Only history can judge Zelensky’s big gamble

Published by The i paper (12th February, 2024)

Volodymyr Zelensky is a bold, competitive and determined man, driven by an astonishing sense of self-belief. These personal traits took him from his background as a small Jewish kid growing up on the tough streets of a gritty industrial city in eastern Ukraine to fame and wealth as an actor and comedian. They carried him to the summit of politics and power after winning his country’s presidency against the odds. And they served him well as leader of a society under onslaught from a large and hostile neighbour, his cocky defiance and courageous refusal to flee symbolising the resolute response of his nation in face of atrocities, brutality and war crimes.  

But the big question now for Ukrainians is whether these same personal attributes that have served them so well in their fightback against Russia – binding citizens together at home while galvanising support abroad – can still carry them forward as both the war and geopolitical situation shift to a new phase.

Zelensky has always been prepared to take risks. Yet his sacking of Valery Zaluzhny, the hugely-popular military commander who led the fightback against Kremlin forces after the full-scale invasion two years ago, comes at a fraught time as the president admitted to “the feeling of stagnation” affecting his citizens.

Certainly, the danger signs coculd not be flashing any clearer, 10 years after Russia first began grabbing chunks of Ukrainian terrain in Crimea and the Donbas. Along the 600-mile front line carving through the country, both sides are dug in to near-static lines as the war becomes attritional and losses rise.

Vladimir Putin desperately wants a propaganda “victory” ahead of next month’s electoral confirmation as president after banning, jailing and killing his rivals, so his forces have intensified their assault on Avdiivka, sitting just miles from Donetsk, the stolen capital of his so-called “people’s republic”. Fewer than 1,000 residents remain amid the ruins of this town where I stayed shortly before the war.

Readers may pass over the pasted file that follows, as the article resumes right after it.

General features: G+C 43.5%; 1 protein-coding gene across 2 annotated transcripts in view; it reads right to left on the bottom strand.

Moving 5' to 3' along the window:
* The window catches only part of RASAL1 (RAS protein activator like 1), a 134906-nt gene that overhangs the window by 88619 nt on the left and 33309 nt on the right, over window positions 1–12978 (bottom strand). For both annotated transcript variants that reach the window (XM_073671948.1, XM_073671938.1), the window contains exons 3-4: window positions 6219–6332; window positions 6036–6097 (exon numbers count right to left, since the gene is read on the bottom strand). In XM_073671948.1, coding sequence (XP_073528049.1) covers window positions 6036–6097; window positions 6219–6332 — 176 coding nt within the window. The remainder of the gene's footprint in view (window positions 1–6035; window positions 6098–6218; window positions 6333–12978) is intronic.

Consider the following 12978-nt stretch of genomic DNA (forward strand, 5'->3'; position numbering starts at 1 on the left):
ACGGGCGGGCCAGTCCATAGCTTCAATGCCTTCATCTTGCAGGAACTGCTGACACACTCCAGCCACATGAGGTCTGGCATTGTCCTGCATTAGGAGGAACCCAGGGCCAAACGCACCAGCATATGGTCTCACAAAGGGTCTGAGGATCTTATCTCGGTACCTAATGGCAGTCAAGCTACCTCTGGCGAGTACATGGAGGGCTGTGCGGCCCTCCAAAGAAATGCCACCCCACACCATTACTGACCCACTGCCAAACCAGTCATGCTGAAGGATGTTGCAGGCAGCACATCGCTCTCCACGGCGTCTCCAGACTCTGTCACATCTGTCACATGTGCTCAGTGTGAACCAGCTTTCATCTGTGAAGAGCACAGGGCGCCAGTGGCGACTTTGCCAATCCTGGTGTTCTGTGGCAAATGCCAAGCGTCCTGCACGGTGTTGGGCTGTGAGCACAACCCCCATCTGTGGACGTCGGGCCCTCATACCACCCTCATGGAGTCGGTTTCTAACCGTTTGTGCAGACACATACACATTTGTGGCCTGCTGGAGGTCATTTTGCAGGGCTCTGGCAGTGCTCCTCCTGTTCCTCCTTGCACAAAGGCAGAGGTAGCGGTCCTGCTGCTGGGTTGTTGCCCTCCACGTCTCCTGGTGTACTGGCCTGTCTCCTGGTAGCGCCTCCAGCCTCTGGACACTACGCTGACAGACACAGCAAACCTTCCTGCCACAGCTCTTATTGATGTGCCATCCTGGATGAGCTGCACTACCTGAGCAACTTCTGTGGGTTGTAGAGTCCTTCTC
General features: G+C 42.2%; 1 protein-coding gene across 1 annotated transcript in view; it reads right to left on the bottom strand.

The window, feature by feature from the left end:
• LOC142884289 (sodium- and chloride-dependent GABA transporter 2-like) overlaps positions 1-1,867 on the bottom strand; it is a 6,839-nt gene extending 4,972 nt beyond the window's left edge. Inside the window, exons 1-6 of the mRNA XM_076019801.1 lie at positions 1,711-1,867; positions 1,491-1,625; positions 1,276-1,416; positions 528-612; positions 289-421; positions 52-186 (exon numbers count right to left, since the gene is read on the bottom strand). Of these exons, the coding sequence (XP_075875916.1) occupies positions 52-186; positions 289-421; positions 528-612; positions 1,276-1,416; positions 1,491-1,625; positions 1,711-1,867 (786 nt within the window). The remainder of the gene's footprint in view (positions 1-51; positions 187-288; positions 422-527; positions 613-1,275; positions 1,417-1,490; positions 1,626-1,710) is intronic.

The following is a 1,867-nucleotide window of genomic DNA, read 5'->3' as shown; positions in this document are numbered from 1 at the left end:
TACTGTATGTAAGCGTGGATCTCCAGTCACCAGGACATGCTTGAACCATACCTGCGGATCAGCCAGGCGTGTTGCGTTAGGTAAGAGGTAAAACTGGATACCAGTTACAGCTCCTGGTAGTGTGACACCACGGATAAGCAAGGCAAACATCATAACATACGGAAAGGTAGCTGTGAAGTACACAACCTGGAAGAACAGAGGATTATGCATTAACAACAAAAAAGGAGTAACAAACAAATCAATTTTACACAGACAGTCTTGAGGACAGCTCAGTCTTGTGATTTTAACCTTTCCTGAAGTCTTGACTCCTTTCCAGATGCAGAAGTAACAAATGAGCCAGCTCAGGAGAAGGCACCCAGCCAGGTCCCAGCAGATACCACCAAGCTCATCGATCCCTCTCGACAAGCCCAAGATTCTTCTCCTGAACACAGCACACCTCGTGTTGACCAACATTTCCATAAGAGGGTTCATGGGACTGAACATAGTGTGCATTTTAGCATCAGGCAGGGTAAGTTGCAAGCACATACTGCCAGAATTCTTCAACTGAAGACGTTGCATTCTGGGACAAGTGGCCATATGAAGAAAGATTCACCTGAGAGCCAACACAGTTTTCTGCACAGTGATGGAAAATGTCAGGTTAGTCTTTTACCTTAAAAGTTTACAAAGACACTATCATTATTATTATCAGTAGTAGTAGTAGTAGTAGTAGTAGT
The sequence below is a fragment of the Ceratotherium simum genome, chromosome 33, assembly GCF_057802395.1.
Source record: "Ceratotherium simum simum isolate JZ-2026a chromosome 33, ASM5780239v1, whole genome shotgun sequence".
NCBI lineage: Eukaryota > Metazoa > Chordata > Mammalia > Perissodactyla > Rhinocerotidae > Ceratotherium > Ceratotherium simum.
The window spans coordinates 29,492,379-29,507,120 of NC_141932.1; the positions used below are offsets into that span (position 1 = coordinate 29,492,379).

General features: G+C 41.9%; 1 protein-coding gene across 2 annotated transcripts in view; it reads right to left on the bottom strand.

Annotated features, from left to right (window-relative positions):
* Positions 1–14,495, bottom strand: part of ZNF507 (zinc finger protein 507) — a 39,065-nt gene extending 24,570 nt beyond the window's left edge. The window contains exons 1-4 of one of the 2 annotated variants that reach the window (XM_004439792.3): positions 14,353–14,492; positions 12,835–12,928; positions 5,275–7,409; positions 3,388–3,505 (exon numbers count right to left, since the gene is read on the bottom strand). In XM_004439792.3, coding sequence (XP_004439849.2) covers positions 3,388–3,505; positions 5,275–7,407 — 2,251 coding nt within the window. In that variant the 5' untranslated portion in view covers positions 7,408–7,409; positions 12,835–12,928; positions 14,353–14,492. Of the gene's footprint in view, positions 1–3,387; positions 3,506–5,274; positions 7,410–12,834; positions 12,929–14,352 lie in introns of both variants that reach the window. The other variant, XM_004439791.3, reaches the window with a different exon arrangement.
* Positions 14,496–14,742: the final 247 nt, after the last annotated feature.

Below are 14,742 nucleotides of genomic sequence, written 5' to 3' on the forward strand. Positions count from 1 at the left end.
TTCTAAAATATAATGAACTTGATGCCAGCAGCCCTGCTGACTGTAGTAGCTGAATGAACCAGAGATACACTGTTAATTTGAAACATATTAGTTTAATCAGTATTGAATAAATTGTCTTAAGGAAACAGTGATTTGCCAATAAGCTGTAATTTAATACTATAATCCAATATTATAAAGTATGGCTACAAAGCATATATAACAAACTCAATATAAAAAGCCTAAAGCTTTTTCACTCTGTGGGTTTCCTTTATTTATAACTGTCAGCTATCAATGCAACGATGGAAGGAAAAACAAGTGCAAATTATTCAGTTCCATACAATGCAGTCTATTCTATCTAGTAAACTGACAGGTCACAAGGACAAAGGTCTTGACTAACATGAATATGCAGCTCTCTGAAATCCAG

The fascistic dictator has given an interview to a far-right American patsy that shows his true colours with comparison in his falsified historical ramblings to Adolf Hitler, absurdly claiming that Poland “forced” the Nazis to invade them in 1939.

Meanwhile Donald Trump – ahead in polls for this year’s US presidential election – says he would “encourage” Russia to attack Nato members that fail to pay bills while his Republican soulmates shamefully block essential aid to support Ukraine’s fight for freedom. Yet Boris Johnson, still hoping to win the Tory crown again, absurdly claims that Trump’s return to the White House is “what the world needs” for stability. Who can now doubt that populism is corroding democracy in the West?

Little wonder that when I was last in Ukraine two months ago, there was growing fear among its weary people that they face a long and lonely struggle for survival. Their mood of resistance felt even stronger after enduring such suffering and loss, but it was tinged by dark realism after all that bravura talk of swift victory in the wake of early battlefield successes.